• Brian aka Guppusmaximus

    Wasn’t this the same type of issue that came up when audio-books were introduced?

    Granted, I could care less about reading (yea, I’m probably dumb), I have never agreed with the “bridge-burning” mentality that people seem to adopt with every new invention. We’re losing a whole way to experience & appreciate music because of that “convenient” mind-set with portable media players & Mp3s. Luckily,imo, books don’t lose any integrity / information when they get digitized…

  • My stories are available in digital form for those who prefer it, but I am in no hurry to buy an e-reader for myself. I prefer the feel of an actual book. They are also easier to carry and replace if damaged (unlike the expensive digital devices).

    Even if publishers stop printing paper books in the near future (but very doubtful), I’d still have a hell of a lot of paper books to read available in older and second hand bookstores. Rot your eyes out with yet another digital screen in your life, folks. I’ll stick with paper.

  • Gene Berkman

    You state: “For more than a decade the publishing industry has been changing dramatically, printing fewer titles, tightening markets, taking fewer chances on new concepts or unknown authors.”

    Last year 275,000 titles were published in the US by regular means, and another quarter million as print on demand. Maybe not every manuscript gets published, but more books are available than ever.

    The growth of Barnes & Noble in particular provided a boost to the publishing industry – dedicated bookstores that offer more than just recent bestsellers. As an independent bookseller myself, I have the benefit of a well-established and very diverse publishing industry that makes more books available than anyone can read or than any bookseller can sell.

  • Birgit Nazarian

    Mark, I agree, there are pros and cons. I thought more about it today. I could see how it would be, advantageous to have an e-book reader for doing research on a topic – having all your text books and materials on an e-book would be a great way to save yourself from hauling around a backpack of books if you’re a student or academic.

    On the other hand, every summer publishers come out with “beach reads” and I can’t see throwing a e-book reader in my beach bag or using it on the beach or similar places. I am really excited that this conversation opened up. It’s a topic I find fascinating and I love to hear other people’s opinions about it.

  • it will be interesting to see where this all ends up. like jon and birgit, i have no interesting in an ereader. part of it is because i work with computer devices all day long and have no interest in them when i leave the office.

    the other issues have more to do with the culture (and you can think of this as “old” culture if you like) of books. i like going to stores and looking through books (old and new), i like being able to loan a book to somebody else, i like having my books on the shelf, acting as artwork and adding to the look of my environment.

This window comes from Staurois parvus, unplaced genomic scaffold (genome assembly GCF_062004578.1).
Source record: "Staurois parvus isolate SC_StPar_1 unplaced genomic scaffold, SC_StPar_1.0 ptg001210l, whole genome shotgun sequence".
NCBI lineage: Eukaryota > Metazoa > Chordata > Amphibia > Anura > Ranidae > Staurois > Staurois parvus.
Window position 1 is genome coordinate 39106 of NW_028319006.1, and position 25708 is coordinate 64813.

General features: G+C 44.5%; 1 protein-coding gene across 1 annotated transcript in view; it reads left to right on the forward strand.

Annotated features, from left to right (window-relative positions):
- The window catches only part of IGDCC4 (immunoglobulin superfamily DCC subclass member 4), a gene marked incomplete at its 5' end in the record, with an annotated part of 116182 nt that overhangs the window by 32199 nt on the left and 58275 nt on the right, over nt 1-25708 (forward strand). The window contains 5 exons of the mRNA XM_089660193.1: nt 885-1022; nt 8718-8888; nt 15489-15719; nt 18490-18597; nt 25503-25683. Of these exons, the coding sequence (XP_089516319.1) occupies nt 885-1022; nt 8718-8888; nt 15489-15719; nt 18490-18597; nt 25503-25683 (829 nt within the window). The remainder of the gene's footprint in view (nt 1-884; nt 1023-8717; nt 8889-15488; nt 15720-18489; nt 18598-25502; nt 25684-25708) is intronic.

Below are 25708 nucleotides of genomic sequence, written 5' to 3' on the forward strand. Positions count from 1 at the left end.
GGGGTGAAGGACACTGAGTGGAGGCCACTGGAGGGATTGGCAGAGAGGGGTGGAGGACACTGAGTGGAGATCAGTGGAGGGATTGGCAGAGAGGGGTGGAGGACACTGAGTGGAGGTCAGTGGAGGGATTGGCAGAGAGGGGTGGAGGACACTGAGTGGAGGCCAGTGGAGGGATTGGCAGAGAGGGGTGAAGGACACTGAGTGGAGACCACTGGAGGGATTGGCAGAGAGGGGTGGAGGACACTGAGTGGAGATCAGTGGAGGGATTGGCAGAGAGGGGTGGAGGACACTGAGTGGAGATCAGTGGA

with an ebook, i get none of that. yeah sure, there’s right-clicking for definitions, deep-linking, etc….but i don’t want to do that. i can see where somebody might see this as a handy feature, but it’s not for me. i’m immersed in the text and have no need for such indirections.

  • Birgit Nazarian

    By the way, Thank you, Mr. Johns for the link to the NPR story, I like NPR and it’s an interesting interview you have posted in your comment. Points of view all over the map on this I think. It’s lucky for us we have the choice of both books and e-books now.

  • Birgit Nazarian

    Mr. Johns, I agree with you about my lack of experience with the e-book reader. Maybe I should give it a try, but I just don’t expect I will like it as much as holding a book just because it’s yet another electronic device, hard, cold, running on some kind of power source. There is an argument for saving trees, by downloading books but e-book readers will eventually end up in landfills too. I am not sure what the life of one is. I think we are at opposite ends of personal preferences. You like e-books, I like collecting old books or borrowing a stack of paperbacks from the library and it’s hard to imagine changing my habits.

  • R. Scot Johns

    For a real insight into this subject go read the transcript to yesterday’s Talk of the Nation program on NPR, titled “E-Book Boom Changes Book Selling And Publishing” here.

  • R. Scot Johns

    This is one of the most inane articles I’ve read in years. Criticizing something you flat out state you’ve never actually done undermines any credibility your point of view might have had. The fact that you can’t personally imagine what people see in ebooks only shows your lack of imagination, particularly given the double digit millions of e-readers that have sold this year.

    Digital has dozens of advantages for the reader over print, such as integrated dictionaries, search capability, and hyperlinked connectivity to a larger world of information and social networking. Accessibilty alone is a key factor in digital’s accendance. For example, for the cost of a single e-reader a family gains a virtual library full of free classics – Huck Finn and Treasure Island and Peter Pan to name a few – so that a digital device is in fact an incredibly cost-effective purchase that promotes increased literacy. To say that “I don’t see the cost advantage” simply means that you can’t see.

    Open your eyes. Backwards thinking conservatives such as yourself will only be left behind while the rest of us advance into a thriving future.

  • I have to confess I used an eBook reader once. The grey-scale Digital ink screen is nice, no glare but you need external light. I would not use an iPad or a color screen to read.
    I do prefer the paper books, but I see an advantage to get old, out of print books, in digital format delivered to your device.

  • I feel the same way – a book is an opportunity to unplug! I don’t want to read a book on a screen. Same with print magazines, which seem to be thriving for that very reason.